Gen­er­ous uni su­per scheme ex­tended

The Australian - - THE NATION - SIAN POW­ELL HIGHER ED­U­CA­TION WRITER

The uni­ver­sity union has suc­cess­fully ne­go­ti­ated an ex­ten­sion of the 17 per cent em­ployer su­per­an­nu­a­tion con­tri­bu­tions en­joyed by tenured staff to fixed-term con­tract staff in all en­ter­prise agree­ments struck so far.

About half the en­ter­prise bar­gains in the sec­tor have been con­cluded in the cur­rent round, and al­though the union won the su­per­an­nu­a­tion con­tri­bu­tion bat­tle for fixed-term con­tract staff (re­gard­less of the con­tract length), it failed to get the deal for ca­sual staff.

Jean­nie Rea, pres­i­dent of the Na­tional Ter­tiary Ed­u­ca­tion Union, said the in­creased use of fixed-term con­tracts in the sec­tor was a great con­cern.

“We’ve be­come very aware of it among re­searchers,” Ms Rea said. “What we’re find­ing is peo­ple are em­ployed on shorter and shorter term con­tracts, which have all the dis­ad­van­tages of con­tract em­ploy­ment, and one of them, of course, is ac­cu­mu­lat­ing su­per­an­nu­a­tion.

“So one of the things we’ve pushed for in this cur­rent round, and have suc­ceeded so far, is ex­tend­ing that 17 per cent su­per to peo­ple on lim­ited-term con­tracts. The ex­act pro­vi­sions vary a lit­tle.”

The em­ployer con­tri­bu­tion is 17 per cent on top of base salary and is higher than the 9.5 per cent re­ceived by most other work­ers.

Tony Shep­herd, chair­man of the Ab­bott gov­ern­ment’s land­mark cost-cut­ting task­force, sparked a de­bate about su­per­an­nu­a­tion when he told The Week­end Aus­tralian it was “prob­a­bly an over­sight, to be blunt” that his 2013 Com­mis­sion of Au­dit, which rec­om­mended dras­tic cuts to wel­fare, didn’t ex­am­ine the 15.4 per cent su­per con­tri­bu­tions en­joyed by the na­tion’s fed­eral pub­lic sec­tor work­force and politi­cians.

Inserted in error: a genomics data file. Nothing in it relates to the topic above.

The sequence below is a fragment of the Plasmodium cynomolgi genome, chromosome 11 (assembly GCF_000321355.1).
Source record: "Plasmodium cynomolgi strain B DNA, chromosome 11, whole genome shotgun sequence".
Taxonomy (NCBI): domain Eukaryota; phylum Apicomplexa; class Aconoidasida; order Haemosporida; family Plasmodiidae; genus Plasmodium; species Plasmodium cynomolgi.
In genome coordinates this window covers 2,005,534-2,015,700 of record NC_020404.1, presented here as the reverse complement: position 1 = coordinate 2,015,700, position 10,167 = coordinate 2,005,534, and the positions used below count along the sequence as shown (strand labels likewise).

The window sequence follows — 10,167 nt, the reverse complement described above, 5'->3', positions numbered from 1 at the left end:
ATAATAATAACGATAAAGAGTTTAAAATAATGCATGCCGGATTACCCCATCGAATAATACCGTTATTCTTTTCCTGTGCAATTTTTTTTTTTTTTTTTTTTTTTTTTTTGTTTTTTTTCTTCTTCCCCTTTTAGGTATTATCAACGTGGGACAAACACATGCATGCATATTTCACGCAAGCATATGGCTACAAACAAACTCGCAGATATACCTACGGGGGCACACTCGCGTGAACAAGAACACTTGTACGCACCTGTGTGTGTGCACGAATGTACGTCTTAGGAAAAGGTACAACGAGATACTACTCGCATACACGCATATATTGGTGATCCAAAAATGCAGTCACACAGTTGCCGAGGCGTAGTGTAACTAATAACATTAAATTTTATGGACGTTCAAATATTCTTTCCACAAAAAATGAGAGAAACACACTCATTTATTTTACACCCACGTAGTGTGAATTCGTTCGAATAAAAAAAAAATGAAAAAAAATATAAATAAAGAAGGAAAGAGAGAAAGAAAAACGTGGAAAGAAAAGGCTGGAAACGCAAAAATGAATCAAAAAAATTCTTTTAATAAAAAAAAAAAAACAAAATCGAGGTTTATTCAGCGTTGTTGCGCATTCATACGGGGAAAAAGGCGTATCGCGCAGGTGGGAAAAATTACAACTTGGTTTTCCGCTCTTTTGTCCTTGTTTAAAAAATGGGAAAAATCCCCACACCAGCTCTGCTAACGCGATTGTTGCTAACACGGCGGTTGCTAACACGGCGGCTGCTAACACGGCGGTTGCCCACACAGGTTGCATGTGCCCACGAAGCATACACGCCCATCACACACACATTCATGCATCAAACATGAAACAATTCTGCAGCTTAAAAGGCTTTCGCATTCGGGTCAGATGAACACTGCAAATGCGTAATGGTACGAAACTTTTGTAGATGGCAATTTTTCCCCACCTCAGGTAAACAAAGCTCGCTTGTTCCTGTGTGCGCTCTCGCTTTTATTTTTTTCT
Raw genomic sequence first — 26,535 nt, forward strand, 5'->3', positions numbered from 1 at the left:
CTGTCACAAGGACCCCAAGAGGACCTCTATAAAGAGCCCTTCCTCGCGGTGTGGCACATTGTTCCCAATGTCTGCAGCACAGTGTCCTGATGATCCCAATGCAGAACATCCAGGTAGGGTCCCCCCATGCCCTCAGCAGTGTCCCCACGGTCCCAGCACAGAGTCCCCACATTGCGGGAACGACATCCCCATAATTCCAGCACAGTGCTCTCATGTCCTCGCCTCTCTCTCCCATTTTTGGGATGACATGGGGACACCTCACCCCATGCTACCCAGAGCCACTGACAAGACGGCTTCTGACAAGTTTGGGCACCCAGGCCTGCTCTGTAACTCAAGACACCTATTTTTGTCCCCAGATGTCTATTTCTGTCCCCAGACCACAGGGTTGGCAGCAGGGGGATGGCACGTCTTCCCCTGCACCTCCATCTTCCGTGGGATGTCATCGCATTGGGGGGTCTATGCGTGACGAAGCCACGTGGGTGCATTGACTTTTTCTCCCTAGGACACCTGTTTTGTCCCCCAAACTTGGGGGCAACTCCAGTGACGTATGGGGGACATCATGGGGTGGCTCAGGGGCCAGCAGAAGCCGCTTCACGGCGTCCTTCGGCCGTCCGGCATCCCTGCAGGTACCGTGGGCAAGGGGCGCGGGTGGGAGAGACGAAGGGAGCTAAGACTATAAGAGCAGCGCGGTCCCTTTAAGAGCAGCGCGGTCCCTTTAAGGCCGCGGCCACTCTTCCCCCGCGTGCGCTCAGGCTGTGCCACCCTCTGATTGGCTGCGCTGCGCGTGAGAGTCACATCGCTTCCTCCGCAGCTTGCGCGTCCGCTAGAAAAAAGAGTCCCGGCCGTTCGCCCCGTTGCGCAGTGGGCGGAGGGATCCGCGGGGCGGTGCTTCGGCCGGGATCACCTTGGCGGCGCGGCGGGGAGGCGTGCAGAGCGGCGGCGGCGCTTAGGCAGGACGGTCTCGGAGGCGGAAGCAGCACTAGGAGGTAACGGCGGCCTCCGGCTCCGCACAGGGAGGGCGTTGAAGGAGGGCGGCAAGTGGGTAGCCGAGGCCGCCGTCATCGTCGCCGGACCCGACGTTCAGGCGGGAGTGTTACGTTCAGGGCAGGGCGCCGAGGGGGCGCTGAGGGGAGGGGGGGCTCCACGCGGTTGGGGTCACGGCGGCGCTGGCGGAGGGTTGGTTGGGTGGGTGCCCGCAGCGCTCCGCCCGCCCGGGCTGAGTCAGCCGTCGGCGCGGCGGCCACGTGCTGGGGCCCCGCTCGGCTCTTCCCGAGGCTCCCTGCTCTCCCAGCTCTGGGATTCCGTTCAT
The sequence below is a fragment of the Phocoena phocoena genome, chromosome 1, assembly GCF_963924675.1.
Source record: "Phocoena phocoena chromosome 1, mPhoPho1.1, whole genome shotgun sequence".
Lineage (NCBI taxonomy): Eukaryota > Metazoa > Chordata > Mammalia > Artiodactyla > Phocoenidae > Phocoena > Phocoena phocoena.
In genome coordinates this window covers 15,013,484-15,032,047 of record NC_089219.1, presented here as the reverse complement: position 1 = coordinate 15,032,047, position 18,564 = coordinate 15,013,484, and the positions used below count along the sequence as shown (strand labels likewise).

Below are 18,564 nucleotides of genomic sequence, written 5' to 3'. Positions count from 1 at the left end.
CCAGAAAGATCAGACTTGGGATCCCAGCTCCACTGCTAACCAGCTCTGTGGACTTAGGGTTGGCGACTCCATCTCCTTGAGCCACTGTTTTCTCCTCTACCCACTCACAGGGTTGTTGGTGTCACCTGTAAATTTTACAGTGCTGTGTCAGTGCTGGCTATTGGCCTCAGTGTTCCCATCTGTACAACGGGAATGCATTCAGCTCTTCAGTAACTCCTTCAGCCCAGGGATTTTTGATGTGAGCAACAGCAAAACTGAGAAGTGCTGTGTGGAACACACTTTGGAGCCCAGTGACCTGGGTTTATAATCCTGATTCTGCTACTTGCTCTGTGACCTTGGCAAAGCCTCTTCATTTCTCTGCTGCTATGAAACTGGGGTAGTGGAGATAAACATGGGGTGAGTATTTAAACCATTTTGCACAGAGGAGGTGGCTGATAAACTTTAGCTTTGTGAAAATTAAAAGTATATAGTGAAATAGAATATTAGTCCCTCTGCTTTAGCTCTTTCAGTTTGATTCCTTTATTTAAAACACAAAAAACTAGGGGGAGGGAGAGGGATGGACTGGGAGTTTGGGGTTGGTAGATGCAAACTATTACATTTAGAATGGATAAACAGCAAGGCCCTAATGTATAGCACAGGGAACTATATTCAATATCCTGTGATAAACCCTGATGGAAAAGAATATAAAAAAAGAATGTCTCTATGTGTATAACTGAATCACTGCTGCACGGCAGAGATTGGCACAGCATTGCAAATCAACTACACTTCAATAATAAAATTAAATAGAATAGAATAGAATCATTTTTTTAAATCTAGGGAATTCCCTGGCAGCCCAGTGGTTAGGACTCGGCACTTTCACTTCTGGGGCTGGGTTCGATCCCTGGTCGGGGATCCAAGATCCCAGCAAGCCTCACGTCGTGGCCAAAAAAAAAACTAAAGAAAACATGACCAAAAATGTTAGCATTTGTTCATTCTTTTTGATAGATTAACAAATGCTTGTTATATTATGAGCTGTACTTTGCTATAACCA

Ms Rea said col­lec­tive bar­gain­ing had helped work­ers in var­i­ous fields, in­clud­ing at uni­ver­si­ties, to get more than min­i­mum em­ployer su­per­an­nu­a­tion con­tri­bu­tions.

Dub­bing the uni­ver­si­ties’ atti- tude to­wards su­per­an­nu­a­tion con­tri­bu­tions for ca­sual staff “par­si­mo­nious” be­cause ca­sual staff earned com­par­a­tively lit­tle, she said the union’s main fo­cus had been on the is­sue of in­se­cure em­ploy­ment, and push­ing for a bet­ter “con­ver­sion” struc­ture, so that work­ers who worked on a num­ber of con­tracts be­came legally el­i­gi­ble for per­ma­nent em­ploy­ment.

Ne­go­ti­a­tions are con­tin­ing on un­re­solved is­sues.

“There have been gains on both sides,” said An­drew Demp­ster, a man­age­ment con­sul­tant for the higher ed­u­ca­tion sec­tor.

“The NTEU has been suc­cess­ful at ex­tend­ing uni­ver­si­ties’ gen­er­ous su­per­an­nu­a­tion ar­range­ments even fur­ther. That’s a ma­jor achieve­ment and one which would be the envy of other in­dus­tries.

“In re­turn, some uni­ver­si­ties have se­cured changes to work­ing con­di­tions which will al­low them to run more ef­fi­ciently and with less bu­reau­cracy.”

Peter Ray­mond, a work­place re­la­tions con­sul­tant with the Aus­tralian Higher Ed­u­ca­tion In­dus­trial As­so­ci­a­tion, said the union did not win on all fronts.

“Unions got a nasty sur­prise in West­ern Aus­tralia when West Aus­tralian uni­ver­si­ties co-or­di­nated their bar­gain­ing for the first time, and they (the union) didn’t get as good a run at as they had hoped,” he said.

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